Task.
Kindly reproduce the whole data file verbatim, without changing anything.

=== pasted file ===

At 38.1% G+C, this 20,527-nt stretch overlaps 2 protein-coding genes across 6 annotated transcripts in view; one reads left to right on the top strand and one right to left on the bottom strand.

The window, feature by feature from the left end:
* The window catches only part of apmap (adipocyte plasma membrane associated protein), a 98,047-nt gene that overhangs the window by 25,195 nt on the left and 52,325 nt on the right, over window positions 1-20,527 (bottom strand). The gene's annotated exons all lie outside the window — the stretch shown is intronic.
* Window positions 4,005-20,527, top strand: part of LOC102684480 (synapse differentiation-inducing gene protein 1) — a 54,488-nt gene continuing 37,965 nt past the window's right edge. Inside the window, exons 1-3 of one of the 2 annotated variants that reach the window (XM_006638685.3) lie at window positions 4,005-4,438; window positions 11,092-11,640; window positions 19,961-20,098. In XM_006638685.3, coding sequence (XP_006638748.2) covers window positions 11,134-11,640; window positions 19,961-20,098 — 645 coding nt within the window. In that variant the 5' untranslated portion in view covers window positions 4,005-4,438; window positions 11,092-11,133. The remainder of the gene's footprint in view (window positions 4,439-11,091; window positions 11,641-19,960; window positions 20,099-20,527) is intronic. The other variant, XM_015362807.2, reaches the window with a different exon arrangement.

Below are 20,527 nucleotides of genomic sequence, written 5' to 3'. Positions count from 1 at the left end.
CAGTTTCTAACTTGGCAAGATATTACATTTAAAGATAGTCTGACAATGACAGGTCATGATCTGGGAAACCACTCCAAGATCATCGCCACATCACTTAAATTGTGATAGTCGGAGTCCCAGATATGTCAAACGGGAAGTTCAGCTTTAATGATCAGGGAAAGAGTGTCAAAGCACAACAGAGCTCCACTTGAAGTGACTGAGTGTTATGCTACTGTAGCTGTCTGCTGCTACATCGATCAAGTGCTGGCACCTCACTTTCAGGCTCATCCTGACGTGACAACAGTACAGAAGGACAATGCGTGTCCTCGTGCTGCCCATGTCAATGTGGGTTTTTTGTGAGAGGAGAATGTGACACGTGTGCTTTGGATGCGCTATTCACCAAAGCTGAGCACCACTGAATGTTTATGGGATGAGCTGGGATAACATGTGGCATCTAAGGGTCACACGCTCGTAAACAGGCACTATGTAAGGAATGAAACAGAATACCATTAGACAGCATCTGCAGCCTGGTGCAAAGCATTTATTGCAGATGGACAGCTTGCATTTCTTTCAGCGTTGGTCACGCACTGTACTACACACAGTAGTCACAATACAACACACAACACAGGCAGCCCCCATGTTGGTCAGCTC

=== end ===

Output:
At 38.1% G+C, this 20,527-nt stretch overlaps 2 protein-coding genes across 6 annotated transcripts in view; one reads left to right on the top strand and one right to left on the bottom strand.

The window, feature by feature from the left end:
* The window catches only part of apmap (adipocyte plasma membrane associated protein), a 98,047-nt gene that overhangs the window by 25,195 nt on the left and 52,325 nt on the right, over window positions 1-20,527 (bottom strand). The gene's annotated exons all lie outside the window — the stretch shown is intronic.
* Window positions 4,005-20,527, top strand: part of LOC102684480 (synapse differentiation-inducing gene protein 1) — a 54,488-nt gene continuing 37,965 nt past the window's right edge. Inside the window, exons 1-3 of one of the 2 annotated variants that reach the window (XM_006638685.3) lie at window positions 4,005-4,438; window positions 11,092-11,640; window positions 19,961-20,098. In XM_006638685.3, coding sequence (XP_006638748.2) covers window positions 11,134-11,640; window positions 19,961-20,098 — 645 coding nt within the window. In that variant the 5' untranslated portion in view covers window positions 4,005-4,438; window positions 11,092-11,133. The remainder of the gene's footprint in view (window positions 4,439-11,091; window positions 11,641-19,960; window positions 20,099-20,527) is intronic. The other variant, XM_015362807.2, reaches the window with a different exon arrangement.

Below are 20,527 nucleotides of genomic sequence, written 5' to 3'. Positions count from 1 at the left end.
CAGTTTCTAACTTGGCAAGATATTACATTTAAAGATAGTCTGACAATGACAGGTCATGATCTGGGAAACCACTCCAAGATCATCGCCACATCACTTAAATTGTGATAGTCGGAGTCCCAGATATGTCAAACGGGAAGTTCAGCTTTAATGATCAGGGAAAGAGTGTCAAAGCACAACAGAGCTCCACTTGAAGTGACTGAGTGTTATGCTACTGTAGCTGTCTGCTGCTACATCGATCAAGTGCTGGCACCTCACTTTCAGGCTCATCCTGACGTGACAACAGTACAGAAGGACAATGCGTGTCCTCGTGCTGCCCATGTCAATGTGGGTTTTTTGTGAGAGGAGAATGTGACACGTGTGCTTTGGATGCGCTATTCACCAAAGCTGAGCACCACTGAATGTTTATGGGATGAGCTGGGATAACATGTGGCATCTAAGGGTCACACGCTCGTAAACAGGCACTATGTAAGGAATGAAACAGAATACCATTAGACAGCATCTGCAGCCTGGTGCAAAGCATTTATTGCAGATGGACAGCTTGCATTTCTTTCAGCGTTGGTCACGCACTGTACTACACACAGTAGTCACAATACAACACACAACACAGGCAGCCCCCATGTTGGTCAGCTC